Researchers Compare Resection vs Radiofrequency Ablation Plus TACE
Radiofrequency ablation plus transcatheter arterial chemoembolization (TACE) may yield similar overall survival (OS) rates to liver resection in patients with cirrhosis and large, solitary hepatocellular carcinoma (HCC) tumors, researchers reported.
Liver resection remains the standard-of-care for patients with HCC ≥ 3 cm and who are not suited for transplantation, but liver function and contraindications to surgery may mean that resection is not feasible for all patients. To determine whether the combination of radiofrequency ablation and TACE is an effective and safe option, researchers conducted a prospective observational single-center pilot study that evaluated overall survival (OS) and tumor recurrence (TR) rate.
The study took place from 2010 to 2014 and included 25 patients with compensated cirrhosis and single HCC ≥ 3 cm who were not eligible for liver resection or transplantation. The 25 patients received radiofrequency ablation plus transarterial chemoembolization, with complete tumor necrosis achieved in all patients following treatment. A retrospective control group of 29 patients with HCC ≥ 3 cm were also included in the study; these patients underwent liver resection.
In the resection group, one patient died and there was one major complication, while no major complications occurred in the radiofrequency ablation plus TACE group. The researchers evaluated outcomes at 1 and 3 years following treatment for both groups.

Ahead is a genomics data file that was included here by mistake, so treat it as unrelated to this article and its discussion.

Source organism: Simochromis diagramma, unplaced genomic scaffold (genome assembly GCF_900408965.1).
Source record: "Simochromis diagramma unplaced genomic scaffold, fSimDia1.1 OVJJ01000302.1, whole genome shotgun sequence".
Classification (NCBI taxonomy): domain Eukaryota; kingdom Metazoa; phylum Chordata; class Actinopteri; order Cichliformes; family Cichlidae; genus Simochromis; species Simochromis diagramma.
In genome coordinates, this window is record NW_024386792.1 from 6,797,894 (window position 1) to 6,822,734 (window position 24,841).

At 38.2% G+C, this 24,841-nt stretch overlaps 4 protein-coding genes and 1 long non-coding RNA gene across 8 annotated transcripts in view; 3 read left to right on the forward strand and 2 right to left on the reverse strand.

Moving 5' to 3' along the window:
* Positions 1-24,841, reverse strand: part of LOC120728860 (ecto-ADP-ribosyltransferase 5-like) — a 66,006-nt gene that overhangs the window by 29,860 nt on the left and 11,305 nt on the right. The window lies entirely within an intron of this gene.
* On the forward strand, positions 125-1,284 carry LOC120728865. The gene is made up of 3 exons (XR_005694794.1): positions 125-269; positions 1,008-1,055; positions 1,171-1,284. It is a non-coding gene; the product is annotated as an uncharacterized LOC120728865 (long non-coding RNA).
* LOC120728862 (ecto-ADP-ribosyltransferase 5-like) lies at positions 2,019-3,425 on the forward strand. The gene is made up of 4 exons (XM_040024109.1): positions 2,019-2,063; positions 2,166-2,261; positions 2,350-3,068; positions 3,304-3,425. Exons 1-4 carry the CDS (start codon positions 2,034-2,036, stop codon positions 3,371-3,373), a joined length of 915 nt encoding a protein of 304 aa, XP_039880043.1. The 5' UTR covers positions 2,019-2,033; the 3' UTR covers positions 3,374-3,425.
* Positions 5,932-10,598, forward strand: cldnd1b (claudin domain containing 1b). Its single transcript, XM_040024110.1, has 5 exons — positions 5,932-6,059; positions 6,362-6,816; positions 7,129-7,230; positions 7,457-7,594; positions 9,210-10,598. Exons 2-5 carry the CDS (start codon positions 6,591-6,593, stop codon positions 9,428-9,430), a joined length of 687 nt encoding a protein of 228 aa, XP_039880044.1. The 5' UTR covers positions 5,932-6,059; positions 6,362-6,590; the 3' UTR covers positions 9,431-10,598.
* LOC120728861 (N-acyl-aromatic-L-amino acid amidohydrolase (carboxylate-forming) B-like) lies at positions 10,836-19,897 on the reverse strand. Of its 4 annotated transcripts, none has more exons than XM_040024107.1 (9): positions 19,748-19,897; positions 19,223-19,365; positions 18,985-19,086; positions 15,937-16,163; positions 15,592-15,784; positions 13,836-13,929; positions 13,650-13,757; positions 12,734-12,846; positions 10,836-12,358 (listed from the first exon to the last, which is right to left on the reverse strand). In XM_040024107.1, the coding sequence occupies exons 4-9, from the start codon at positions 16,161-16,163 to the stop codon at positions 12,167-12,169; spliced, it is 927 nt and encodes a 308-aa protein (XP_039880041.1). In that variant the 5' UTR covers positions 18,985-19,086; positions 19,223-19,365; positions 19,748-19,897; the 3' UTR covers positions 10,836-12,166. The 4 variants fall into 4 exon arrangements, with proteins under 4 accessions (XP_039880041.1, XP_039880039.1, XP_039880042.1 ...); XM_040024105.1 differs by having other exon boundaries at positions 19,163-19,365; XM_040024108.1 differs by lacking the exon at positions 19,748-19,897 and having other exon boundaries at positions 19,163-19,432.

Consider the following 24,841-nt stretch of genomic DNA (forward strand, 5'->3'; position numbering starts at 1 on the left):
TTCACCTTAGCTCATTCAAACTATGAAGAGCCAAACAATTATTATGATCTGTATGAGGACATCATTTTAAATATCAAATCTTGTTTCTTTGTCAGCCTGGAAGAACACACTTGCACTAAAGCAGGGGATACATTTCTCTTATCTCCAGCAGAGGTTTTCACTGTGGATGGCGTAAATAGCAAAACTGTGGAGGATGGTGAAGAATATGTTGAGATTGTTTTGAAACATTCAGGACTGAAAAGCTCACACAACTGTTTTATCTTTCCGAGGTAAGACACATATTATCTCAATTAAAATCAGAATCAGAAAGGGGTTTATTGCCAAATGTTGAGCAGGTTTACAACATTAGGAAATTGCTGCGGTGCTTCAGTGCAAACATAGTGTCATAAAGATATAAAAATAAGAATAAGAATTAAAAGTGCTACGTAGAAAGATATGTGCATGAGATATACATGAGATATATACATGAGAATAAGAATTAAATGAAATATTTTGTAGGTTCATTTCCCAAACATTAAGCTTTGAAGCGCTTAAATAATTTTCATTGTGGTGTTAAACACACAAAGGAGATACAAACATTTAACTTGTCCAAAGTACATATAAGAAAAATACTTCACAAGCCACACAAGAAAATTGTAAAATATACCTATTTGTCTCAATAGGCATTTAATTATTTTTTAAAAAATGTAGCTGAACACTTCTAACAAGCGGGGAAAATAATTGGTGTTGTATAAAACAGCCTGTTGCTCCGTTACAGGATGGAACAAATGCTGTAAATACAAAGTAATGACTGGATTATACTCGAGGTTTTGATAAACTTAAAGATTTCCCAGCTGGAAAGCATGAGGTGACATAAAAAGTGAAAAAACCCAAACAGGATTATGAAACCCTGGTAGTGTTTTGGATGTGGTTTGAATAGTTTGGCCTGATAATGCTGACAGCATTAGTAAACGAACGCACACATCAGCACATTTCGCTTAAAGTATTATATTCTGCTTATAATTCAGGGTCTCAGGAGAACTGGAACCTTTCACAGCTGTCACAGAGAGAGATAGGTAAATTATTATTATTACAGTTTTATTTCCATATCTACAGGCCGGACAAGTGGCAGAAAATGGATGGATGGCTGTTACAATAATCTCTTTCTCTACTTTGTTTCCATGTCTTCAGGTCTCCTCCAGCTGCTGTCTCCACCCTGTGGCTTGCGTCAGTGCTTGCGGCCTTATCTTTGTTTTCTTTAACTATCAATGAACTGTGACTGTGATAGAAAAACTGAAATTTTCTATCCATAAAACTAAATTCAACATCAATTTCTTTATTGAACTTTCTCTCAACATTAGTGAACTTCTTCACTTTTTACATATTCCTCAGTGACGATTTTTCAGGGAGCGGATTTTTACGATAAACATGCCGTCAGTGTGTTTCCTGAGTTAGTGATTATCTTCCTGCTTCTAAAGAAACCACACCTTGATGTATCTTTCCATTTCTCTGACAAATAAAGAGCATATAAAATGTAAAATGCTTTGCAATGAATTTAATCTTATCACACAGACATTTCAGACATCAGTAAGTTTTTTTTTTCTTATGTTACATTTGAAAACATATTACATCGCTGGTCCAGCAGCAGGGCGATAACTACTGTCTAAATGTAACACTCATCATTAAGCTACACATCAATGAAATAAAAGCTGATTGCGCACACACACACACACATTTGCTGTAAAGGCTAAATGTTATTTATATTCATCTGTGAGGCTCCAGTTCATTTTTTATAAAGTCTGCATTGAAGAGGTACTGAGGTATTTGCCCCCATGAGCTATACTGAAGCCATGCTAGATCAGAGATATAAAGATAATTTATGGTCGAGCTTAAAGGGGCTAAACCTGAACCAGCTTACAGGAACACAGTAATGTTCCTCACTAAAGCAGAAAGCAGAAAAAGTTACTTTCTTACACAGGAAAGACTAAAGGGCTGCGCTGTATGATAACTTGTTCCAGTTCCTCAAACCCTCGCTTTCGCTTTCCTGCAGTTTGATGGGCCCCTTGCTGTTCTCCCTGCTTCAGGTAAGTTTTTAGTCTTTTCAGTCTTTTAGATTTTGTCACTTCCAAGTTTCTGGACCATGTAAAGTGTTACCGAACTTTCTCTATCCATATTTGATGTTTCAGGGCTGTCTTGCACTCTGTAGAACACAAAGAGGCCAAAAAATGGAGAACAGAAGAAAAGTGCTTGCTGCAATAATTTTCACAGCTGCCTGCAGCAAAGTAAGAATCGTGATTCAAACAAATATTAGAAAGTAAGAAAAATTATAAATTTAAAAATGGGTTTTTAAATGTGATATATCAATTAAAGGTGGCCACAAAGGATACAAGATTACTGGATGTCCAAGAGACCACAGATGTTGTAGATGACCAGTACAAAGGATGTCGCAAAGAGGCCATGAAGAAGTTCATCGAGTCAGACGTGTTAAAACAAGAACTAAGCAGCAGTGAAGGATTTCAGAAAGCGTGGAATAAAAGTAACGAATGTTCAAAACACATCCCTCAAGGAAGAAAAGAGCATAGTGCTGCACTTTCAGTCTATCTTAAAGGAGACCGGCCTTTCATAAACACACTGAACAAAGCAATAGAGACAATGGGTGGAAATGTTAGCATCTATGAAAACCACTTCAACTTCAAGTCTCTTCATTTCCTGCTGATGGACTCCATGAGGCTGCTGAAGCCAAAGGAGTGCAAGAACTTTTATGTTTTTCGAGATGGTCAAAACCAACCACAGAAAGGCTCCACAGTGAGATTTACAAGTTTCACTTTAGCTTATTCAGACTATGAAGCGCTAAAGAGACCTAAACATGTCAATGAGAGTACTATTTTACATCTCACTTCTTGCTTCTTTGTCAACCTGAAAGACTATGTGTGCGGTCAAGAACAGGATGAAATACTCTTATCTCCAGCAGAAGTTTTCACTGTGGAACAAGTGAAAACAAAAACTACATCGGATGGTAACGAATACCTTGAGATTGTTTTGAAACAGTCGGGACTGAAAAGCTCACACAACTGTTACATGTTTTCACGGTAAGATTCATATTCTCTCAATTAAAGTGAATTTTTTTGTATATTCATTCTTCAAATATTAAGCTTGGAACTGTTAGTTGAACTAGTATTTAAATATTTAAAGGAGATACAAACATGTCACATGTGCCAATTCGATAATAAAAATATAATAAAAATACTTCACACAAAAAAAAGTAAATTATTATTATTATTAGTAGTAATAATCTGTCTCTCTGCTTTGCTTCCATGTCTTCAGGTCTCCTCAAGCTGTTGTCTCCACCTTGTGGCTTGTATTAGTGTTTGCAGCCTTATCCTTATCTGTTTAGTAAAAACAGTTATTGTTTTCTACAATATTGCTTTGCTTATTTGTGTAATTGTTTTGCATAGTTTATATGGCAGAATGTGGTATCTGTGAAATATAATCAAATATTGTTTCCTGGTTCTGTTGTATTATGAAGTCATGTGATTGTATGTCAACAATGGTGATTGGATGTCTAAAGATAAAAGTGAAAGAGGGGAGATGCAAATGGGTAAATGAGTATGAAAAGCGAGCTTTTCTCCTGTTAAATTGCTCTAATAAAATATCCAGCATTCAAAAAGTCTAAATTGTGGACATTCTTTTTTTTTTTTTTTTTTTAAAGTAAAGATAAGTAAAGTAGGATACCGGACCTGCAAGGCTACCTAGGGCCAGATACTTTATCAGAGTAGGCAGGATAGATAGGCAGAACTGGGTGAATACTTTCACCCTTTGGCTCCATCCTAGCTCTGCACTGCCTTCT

“Liver resection achieved lower TR and local tumor progression rates than radiofrequency ablation plus transarterial chemoembolization, but 3-years OS rates were not statistically different between the 2 groups,” they stated.
One year after treatment, OS in the resection group was 91.3%, and 3 years after treatment, the OS was 79.3%. Among patients who received radiofrequency ablation and TACE, there was an OS of 89.4% at 1 year and 48.2% at 3 years.
At 1 and 3 years, TR rates were 29.5% and 45% in the resection group versus 42.4% and 76.0% in the radiofrequency ablation plus TACE group. Additionally, local tumor progression rates at 3 years were significantly lower in patients who underwent resection.
“When surgery is not feasible because of patient refusal, comorbidities, tumor location, or high risk of complications or death, an optimal treatment approach is not yet available. In this setting, radiofrequency ablation plus transarterial chemoembolization is a safe and effective option that needs further investigation in a larger number of patients,” the study’s authors concluded.
Salvanio A, Iezzi R, Guilante F, et al. Liver resection versus radiofrequency ablation plus transcatheter arterial chemoembolization in cirrhotic patients with solitary large hepatocellular carcinoma. J Vasc Interv Radiol. 28(11):1512-1519.